Dir. Hal Hartley. 2006. R. 118mins. Parker Posey, James Urbaniak, Jeff Goldblum, Thomas Jay Ryan.
If you think the idea of a sequel to Hartley’s most unexpectedly successful film Henry Fool sounds odd—and heaven knows it should sound odd—then the shape of the sequel is likely to seem downright bizarre. When last we saw Henry (Ryan), he was fleeing the law by switching identities with the implausibly successful garbageman-turned-poet Simon Grim (Urbaniak). Ten years later, we find Simon’s sister Fay (Posey), who was married to Henry, dealing with the usual problems of raising a child alone while Simon does a stint in prison for helping Henry disappear. Henry may or may not be dead.
Then the CIA comes calling, asking Fay to fly to Paris and retrieve some of Henry’s notorious notebooks. Those notebooks apparently contain information that Agent Fulbright (Goldblum) assures Fay is of vital importance to the government. Fay agrees to run this little errand in exchange for the release of her brother from the slammer, and off she goes to Paris, where she encounters enough twists, turns, double-crosses and red herrings to make Robert Ludlum blush.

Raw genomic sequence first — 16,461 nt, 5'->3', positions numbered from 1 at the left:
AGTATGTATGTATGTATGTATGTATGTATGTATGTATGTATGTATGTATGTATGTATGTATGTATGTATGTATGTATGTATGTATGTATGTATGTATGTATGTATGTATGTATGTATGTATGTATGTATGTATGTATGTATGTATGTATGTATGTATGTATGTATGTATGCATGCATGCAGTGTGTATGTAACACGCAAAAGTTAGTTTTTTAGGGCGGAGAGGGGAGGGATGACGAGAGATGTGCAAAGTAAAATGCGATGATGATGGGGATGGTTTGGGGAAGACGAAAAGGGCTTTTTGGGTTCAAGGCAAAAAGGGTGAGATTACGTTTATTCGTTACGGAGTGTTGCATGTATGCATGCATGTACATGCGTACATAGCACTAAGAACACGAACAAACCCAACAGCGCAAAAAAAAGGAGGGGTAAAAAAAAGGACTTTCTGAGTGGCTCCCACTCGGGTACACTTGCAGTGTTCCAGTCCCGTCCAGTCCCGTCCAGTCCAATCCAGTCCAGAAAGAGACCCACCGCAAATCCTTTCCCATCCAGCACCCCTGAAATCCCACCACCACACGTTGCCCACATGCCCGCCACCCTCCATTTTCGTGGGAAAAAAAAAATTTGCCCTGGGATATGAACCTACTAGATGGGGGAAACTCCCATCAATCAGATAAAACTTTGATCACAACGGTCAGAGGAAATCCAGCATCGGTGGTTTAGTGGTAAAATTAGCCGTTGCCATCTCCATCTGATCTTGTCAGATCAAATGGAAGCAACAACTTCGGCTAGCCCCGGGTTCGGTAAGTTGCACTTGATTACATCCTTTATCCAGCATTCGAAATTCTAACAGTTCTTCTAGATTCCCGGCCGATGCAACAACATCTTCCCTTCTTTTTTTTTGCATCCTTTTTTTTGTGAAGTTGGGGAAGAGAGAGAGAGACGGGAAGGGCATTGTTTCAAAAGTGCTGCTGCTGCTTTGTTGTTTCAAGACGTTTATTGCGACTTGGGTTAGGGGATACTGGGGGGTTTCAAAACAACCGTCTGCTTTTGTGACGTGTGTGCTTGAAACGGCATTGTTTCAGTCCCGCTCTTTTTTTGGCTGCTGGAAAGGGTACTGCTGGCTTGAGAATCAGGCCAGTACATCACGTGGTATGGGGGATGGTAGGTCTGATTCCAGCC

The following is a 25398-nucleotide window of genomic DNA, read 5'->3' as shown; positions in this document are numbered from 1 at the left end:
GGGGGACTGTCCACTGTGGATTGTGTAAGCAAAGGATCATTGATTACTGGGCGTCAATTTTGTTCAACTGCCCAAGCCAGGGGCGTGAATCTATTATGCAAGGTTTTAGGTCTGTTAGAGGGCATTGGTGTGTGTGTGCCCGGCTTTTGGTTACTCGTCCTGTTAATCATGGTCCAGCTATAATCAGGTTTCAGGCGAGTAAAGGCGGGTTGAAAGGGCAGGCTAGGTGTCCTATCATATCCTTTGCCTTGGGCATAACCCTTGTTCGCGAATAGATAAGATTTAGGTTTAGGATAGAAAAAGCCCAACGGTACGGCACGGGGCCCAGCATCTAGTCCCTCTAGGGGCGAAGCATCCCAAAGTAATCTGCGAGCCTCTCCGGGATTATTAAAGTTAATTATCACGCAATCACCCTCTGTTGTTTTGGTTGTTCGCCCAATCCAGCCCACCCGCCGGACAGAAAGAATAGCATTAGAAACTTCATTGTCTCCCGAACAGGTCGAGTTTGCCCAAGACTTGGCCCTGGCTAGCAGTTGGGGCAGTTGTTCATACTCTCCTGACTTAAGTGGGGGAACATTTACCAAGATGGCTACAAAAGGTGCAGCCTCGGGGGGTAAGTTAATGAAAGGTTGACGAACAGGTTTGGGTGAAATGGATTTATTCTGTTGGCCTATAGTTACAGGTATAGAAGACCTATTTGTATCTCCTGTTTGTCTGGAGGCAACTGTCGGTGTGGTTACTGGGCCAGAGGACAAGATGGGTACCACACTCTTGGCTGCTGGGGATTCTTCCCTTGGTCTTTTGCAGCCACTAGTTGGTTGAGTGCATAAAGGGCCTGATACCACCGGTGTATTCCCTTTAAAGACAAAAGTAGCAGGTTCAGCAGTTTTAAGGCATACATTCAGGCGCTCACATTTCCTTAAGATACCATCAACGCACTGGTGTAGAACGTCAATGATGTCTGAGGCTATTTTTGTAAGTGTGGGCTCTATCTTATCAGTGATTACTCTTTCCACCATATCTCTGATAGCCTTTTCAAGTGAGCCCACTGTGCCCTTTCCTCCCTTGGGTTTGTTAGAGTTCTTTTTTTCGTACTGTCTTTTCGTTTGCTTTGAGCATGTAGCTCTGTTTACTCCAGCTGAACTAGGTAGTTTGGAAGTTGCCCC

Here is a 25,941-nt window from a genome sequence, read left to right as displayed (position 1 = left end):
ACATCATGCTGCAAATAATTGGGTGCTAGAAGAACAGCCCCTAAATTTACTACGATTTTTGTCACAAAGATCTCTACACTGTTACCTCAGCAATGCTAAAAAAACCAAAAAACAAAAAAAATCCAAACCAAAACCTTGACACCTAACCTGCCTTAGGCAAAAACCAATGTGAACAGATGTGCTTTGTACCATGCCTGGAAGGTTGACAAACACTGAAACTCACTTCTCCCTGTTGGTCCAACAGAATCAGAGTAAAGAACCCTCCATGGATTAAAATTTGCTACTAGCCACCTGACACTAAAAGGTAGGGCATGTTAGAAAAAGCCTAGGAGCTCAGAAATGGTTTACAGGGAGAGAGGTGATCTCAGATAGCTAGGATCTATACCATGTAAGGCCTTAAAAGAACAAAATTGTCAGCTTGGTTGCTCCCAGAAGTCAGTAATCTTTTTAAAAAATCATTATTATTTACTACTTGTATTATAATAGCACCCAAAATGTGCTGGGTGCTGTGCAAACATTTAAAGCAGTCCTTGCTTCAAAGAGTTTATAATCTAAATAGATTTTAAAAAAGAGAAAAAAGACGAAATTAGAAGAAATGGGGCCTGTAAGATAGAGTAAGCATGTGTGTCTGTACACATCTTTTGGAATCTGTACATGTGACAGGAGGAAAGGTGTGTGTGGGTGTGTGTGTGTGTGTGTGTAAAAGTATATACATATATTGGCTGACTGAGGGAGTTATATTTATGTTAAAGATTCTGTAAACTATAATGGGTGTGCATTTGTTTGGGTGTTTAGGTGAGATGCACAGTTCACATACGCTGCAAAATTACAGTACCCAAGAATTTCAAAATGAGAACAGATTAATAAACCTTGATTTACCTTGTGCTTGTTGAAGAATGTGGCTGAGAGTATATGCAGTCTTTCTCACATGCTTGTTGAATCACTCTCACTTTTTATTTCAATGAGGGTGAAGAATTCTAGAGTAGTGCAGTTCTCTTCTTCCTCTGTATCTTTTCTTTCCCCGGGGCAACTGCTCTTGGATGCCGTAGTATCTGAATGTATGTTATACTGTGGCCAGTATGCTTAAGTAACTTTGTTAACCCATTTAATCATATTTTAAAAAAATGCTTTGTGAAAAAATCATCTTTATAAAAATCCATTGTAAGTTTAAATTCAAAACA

Hartley’s superdry, is-this-comedy? tone seems oddly matched to the machinations of a spy thriller. For much of this film, we felt like a little kid reading a book aimed at adults; Fay Grim is surely about something other than spies and coded documents and government malfeasance, but we’re damned if we can figure out just what that something is. (Opens Fri; Landmark’s Century Centre.)—Hank Sartin